But what do I know? They were making goofball comedies about WW2 already in the 1950s (Sgt. Bilko) and Nazi prison camps by the 1960s (Hogan's Heroes), so I suppose I shouldn't be surprised that Dustbowl humor wasn't a problem for the Greatest Generation. I have to keep reminding myself that being hurt and offended had not yet been established as the recommended default setting for practically everybody in society. Maybe the problem with the Greatest Genners is that most of them never went to college and therefore never had the chance to learn about the permanent outrage imperative, the glories of grievance, the wonders of whining. But we're off topic. (And if I haven't offended anybody, please accept my apologies.) 

The Wilting Roses

For me, the dying flowers are too obvious and too literal as a symbol of mortality. Yes, flowers die, as do all things beautiful and alive. That's food for thought if you're a poet, perhaps, but it's not scary. Even if you are a poet, that hoary cliché, "hoary cliché" comes to mind. "Gather ye rosebuds while ye may...." Still, I suppose it gets the job done. There really isn't much to say about this one. I note that it didn't take much imagination to expand Marc's three-panel original to six. That's a little cupid inside a heart on the front of the vase, adding an extra dash of melancholy, as well as the name "Disney" in a Latin motto. Was this painting done in 1966, I wonder?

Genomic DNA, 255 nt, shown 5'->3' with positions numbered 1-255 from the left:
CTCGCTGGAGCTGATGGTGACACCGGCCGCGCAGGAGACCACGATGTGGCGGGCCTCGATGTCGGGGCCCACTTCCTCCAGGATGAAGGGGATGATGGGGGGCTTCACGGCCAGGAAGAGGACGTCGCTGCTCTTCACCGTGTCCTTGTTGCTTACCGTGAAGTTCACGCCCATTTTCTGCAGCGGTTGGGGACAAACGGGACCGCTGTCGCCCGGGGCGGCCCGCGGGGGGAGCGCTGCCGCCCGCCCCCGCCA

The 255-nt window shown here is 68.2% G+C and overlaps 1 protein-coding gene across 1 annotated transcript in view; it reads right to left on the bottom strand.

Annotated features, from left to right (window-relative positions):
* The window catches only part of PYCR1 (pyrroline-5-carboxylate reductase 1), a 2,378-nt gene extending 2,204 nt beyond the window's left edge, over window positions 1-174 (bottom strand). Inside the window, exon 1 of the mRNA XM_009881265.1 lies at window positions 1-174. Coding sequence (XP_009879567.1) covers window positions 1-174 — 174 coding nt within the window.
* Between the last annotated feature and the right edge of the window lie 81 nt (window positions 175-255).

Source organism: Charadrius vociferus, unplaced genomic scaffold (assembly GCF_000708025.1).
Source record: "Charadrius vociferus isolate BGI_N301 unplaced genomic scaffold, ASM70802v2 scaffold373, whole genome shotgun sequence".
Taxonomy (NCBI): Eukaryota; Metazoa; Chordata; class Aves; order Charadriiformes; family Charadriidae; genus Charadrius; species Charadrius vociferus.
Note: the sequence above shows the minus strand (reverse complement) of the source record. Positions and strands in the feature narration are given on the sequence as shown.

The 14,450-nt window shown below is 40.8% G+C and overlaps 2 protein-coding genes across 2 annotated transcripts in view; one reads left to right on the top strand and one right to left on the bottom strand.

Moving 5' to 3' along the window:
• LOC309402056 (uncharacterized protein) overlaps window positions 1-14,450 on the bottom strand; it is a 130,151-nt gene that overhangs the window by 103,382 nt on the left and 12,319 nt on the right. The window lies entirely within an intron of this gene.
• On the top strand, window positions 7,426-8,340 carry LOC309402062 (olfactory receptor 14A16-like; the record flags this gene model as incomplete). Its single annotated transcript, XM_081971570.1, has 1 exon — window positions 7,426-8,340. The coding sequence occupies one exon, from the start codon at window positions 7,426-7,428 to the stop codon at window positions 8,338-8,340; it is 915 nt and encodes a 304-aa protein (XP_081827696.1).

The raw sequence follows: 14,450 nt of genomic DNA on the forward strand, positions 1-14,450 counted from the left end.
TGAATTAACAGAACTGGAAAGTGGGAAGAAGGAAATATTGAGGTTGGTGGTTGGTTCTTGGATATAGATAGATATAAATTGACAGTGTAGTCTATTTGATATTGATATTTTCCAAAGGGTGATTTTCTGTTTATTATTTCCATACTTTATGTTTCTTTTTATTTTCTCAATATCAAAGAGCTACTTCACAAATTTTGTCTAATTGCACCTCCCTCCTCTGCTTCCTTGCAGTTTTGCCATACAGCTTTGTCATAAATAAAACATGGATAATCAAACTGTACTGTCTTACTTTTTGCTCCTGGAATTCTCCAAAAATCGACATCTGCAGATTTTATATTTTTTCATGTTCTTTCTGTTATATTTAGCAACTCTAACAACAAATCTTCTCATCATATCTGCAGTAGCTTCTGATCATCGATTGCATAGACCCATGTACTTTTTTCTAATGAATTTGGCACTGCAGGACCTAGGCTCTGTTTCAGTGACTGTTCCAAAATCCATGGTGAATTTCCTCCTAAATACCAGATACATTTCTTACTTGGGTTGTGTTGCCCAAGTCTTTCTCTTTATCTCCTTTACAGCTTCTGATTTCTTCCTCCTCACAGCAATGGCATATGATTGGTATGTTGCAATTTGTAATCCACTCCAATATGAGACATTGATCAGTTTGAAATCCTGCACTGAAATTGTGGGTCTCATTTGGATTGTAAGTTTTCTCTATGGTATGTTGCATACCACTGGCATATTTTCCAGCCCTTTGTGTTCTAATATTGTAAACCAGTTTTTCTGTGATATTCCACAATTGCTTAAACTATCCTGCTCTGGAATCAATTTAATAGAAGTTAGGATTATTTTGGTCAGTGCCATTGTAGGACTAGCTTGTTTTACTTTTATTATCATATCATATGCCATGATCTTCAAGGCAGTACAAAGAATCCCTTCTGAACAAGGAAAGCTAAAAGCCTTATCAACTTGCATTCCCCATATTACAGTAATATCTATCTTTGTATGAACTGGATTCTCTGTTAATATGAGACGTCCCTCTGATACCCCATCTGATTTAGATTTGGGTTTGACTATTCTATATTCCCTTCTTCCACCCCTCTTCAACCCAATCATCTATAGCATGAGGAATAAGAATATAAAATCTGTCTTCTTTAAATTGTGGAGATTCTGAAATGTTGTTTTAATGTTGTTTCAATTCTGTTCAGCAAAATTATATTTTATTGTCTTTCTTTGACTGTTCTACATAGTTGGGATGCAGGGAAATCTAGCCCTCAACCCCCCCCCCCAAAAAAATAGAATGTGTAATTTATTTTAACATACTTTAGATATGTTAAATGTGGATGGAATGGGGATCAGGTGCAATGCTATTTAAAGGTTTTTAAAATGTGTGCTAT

(Went for $1500)

Walpurgis and Watermelon

The Van Eaton catalog also includes a few orphans among their Mansion slides. There's a single Kohn panel from what was presumably a six-panel Witch of Walpurgis set. (She went for $1300.)

It's fun to compare and contrast her not only with Marc's original sketch but with the "Sinister 11" portrait
still on display in the Orlando Mansion. They're very different, suggesting that Kohn may have had little
to do with the S11 portraits, even though his "December" was reproduced quite literally as one of them.

You will recall that the Witch started out as a simple two-image set:

One supposes that the goat took a little longer to get here in the six-panel set.